A Remote Trigger in a Remote Location

I’m a fan of using remote shutter releases. They’re great tools not just landscapes or self-portraits, but work as well in any controlled setting where you are working with people—think child portraits or commercial shoots. Remote shutter releases let you step away from the camera so you can show your subjects your face, instead of hiding it behind a giant camera box. Remote shutter releases allow you the freedom to interact with the people you’re photographing, creating more trust between you and your subjects and allowing for some spontaneity. Remote shutter releases mean you won’t be behind your camera the whole time, fiddling with buttons, but actually talking, joking, making the shoot fun. Even with landscapes, it’s nice to be able to step away from the camera and enjoy the scenery.

Nikon has some very reliable and extensive options when it comes to remote shutter releases, and these triggering capabilities don’t necessarily come in the form of a remote. For instance, you could use the WU-1a or WU-1b Wireless Adapters to control your DSLR through your smartphone. However, when it comes to simplicity and ease of use, I like using infrared triggers such as the Nikon ML-3 Modulite Remote.

The remote in question.
The remote in question.

I know some people scoff at infrared, and that’s due to the potential downside of needing the trigger to be within your line of sight. The cool thing about the ML-3  is that you can rotate the trigger in the hot shoe so that it’s facing you no matter where you’re standing.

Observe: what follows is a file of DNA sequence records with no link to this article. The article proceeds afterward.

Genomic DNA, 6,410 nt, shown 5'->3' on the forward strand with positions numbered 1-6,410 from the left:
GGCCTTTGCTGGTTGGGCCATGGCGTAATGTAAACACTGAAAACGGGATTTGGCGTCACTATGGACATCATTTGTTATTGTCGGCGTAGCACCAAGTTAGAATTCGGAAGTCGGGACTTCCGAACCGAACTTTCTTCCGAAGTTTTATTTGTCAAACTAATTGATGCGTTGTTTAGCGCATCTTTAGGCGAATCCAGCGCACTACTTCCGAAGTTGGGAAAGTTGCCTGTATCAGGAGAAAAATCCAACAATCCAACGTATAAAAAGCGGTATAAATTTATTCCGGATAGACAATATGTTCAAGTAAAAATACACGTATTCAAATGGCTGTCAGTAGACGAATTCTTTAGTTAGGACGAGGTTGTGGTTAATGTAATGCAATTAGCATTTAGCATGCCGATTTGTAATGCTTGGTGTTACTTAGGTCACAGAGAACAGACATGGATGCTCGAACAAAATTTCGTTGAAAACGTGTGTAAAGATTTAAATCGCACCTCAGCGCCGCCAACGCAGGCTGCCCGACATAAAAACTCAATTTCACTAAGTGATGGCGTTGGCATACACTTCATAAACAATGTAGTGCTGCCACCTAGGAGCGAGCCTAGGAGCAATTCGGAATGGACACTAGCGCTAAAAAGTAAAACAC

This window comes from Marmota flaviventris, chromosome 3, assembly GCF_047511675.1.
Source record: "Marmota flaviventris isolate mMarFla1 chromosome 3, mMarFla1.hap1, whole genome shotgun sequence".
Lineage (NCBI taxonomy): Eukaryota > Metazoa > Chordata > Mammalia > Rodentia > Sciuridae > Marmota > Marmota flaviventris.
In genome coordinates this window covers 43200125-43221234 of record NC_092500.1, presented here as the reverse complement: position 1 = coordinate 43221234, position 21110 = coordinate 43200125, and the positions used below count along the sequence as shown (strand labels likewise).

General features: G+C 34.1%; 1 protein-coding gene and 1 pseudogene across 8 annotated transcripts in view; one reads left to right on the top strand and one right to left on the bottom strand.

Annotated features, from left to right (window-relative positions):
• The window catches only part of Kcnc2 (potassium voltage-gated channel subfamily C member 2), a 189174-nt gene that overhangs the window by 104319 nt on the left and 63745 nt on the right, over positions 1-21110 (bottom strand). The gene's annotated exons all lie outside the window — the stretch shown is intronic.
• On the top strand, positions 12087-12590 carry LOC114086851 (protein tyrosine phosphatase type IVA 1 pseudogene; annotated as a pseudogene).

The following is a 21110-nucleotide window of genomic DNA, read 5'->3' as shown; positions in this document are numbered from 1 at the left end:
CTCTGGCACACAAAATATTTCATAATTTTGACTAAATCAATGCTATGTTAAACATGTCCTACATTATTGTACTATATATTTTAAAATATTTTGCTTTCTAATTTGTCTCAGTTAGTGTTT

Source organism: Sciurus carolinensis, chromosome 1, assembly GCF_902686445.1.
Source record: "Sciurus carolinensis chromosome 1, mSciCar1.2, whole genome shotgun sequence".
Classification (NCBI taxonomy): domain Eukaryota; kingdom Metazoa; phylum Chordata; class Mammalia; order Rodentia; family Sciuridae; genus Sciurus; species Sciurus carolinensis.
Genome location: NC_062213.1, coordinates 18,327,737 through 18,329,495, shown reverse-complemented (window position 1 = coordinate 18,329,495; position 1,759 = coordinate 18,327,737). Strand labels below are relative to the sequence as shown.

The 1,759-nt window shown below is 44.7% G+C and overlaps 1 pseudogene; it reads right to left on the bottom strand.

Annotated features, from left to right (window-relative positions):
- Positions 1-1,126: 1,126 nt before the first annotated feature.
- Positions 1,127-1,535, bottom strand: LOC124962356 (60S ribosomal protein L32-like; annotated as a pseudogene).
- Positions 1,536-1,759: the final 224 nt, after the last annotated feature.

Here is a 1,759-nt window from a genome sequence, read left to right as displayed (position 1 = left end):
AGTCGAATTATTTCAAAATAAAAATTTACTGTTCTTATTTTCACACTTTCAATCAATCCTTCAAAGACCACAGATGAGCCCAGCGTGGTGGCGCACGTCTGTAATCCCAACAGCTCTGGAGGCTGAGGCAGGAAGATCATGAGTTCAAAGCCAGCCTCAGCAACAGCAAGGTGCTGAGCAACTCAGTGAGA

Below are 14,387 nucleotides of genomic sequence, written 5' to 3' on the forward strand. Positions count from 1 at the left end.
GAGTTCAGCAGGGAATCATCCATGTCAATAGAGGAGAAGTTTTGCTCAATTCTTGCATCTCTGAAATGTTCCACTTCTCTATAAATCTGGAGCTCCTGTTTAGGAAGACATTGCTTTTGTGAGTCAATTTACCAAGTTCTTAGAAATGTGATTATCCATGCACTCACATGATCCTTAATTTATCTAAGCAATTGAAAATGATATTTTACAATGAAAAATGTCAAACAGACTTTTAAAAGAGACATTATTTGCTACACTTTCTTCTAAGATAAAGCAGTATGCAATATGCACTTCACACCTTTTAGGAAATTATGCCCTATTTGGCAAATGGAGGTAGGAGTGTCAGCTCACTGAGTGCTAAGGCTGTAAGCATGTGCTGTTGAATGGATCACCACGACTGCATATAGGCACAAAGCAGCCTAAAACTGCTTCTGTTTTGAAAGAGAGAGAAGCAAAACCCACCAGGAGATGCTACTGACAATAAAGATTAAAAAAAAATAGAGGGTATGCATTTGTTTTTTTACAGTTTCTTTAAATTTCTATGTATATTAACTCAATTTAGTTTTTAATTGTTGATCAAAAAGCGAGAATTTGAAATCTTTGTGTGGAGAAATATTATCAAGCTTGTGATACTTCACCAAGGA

Earlier today, I went out to Park of Roses to capture the last look of its gorgeously barren, muddy trails, the last vestiges of a brutal season. Winter makes me hate Ohio, but whenever the weather gets nice again, I remember that Ohio can actually be an OK place to live. The parks and wooded areas around Columbus make me crave nice weather even more.

With the Nikon ML-3 I knew I would need a ten-prong in, so I took a used Nikon D700 from our extensive new-to-you case, a Three Legged Thing tripod (which we just recently started carrying), and a PROMASTER ND filter.

The original plan was to long-exposure the creek that runs through the park. This is why I brought the remote trigger and the filter. However, the sun was pretty bright this afternoon and I just couldn’t stop the lens down enough to make a longer shutter speed work.

However, I did take advantage of the Three Legged Thing’s immense height, and brought my camera all the way up from the ground so that it was standing probably around a foot taller than me. Here, the Nikon ML-3 came in really handy, as I could not reach the shutter release button anymore. The wireless remote really allowed me to get creative with my angles in a way I couldn’t have if I was tied to my camera.

camera on tripod

I grabbed a couple of quick shots, drove back to the store, converted to black and white, and I got a couple of nice images from a slapdash half-hour shoot.

park of roses bw 1

park of roses bw 2

Check out Nikon’s extensive Learn & Explore page for more tips and insights.

Midwest Photo

2 thoughts on “A Remote Trigger in a Remote Location

  1. Interesting Bill. I’m shooting with Nikon D300 and have been thinking it would be great to have a remote trigger. Any thoughts on what might be a good way for me to go? Ron

    1. Pretty sure the D300 has the ten-pronged connection you need for the ML-3. It’s an intuitive, simple trigger that works well. What are you looking to shoot, Ron?

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